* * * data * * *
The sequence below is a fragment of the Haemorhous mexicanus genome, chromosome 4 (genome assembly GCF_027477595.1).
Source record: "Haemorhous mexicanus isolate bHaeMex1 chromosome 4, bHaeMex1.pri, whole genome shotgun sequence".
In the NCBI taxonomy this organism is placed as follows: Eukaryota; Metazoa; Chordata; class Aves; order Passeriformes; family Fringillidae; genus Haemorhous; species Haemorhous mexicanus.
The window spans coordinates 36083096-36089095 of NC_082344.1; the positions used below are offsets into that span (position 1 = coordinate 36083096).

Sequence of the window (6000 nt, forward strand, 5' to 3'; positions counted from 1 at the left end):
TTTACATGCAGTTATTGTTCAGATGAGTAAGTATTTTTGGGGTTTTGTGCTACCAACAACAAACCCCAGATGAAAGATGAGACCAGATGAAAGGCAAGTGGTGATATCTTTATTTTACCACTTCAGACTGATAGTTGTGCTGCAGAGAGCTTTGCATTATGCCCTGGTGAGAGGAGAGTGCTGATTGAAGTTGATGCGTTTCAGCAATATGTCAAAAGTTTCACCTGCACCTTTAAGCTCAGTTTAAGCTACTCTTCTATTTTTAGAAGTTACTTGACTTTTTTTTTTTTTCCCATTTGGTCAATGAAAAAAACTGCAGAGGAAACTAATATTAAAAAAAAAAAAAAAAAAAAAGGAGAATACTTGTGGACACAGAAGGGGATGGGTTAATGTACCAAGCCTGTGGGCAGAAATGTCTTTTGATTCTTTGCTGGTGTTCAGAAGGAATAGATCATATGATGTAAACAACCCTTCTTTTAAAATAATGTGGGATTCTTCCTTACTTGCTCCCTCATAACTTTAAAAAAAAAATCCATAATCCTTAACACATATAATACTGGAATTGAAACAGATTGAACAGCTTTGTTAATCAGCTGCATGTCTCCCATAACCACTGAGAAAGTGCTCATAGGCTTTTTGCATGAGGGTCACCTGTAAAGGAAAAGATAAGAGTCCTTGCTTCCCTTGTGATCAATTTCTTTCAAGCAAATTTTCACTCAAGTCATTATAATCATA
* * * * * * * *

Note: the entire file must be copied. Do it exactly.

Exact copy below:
The sequence below is a fragment of the Haemorhous mexicanus genome, chromosome 4 (genome assembly GCF_027477595.1).
Source record: "Haemorhous mexicanus isolate bHaeMex1 chromosome 4, bHaeMex1.pri, whole genome shotgun sequence".
In the NCBI taxonomy this organism is placed as follows: Eukaryota; Metazoa; Chordata; class Aves; order Passeriformes; family Fringillidae; genus Haemorhous; species Haemorhous mexicanus.
The window spans coordinates 36083096-36089095 of NC_082344.1; the positions used below are offsets into that span (position 1 = coordinate 36083096).

Sequence of the window (6000 nt, forward strand, 5' to 3'; positions counted from 1 at the left end):
TTTACATGCAGTTATTGTTCAGATGAGTAAGTATTTTTGGGGTTTTGTGCTACCAACAACAAACCCCAGATGAAAGATGAGACCAGATGAAAGGCAAGTGGTGATATCTTTATTTTACCACTTCAGACTGATAGTTGTGCTGCAGAGAGCTTTGCATTATGCCCTGGTGAGAGGAGAGTGCTGATTGAAGTTGATGCGTTTCAGCAATATGTCAAAAGTTTCACCTGCACCTTTAAGCTCAGTTTAAGCTACTCTTCTATTTTTAGAAGTTACTTGACTTTTTTTTTTTTTCCCATTTGGTCAATGAAAAAAACTGCAGAGGAAACTAATATTAAAAAAAAAAAAAAAAAAAAAGGAGAATACTTGTGGACACAGAAGGGGATGGGTTAATGTACCAAGCCTGTGGGCAGAAATGTCTTTTGATTCTTTGCTGGTGTTCAGAAGGAATAGATCATATGATGTAAACAACCCTTCTTTTAAAATAATGTGGGATTCTTCCTTACTTGCTCCCTCATAACTTTAAAAAAAAAATCCATAATCCTTAACACATATAATACTGGAATTGAAACAGATTGAACAGCTTTGTTAATCAGCTGCATGTCTCCCATAACCACTGAGAAAGTGCTCATAGGCTTTTTGCATGAGGGTCACCTGTAAAGGAAAAGATAAGAGTCCTTGCTTCCCTTGTGATCAATTTCTTTCAAGCAAATTTTCACTCAAGTCATTATAATCATA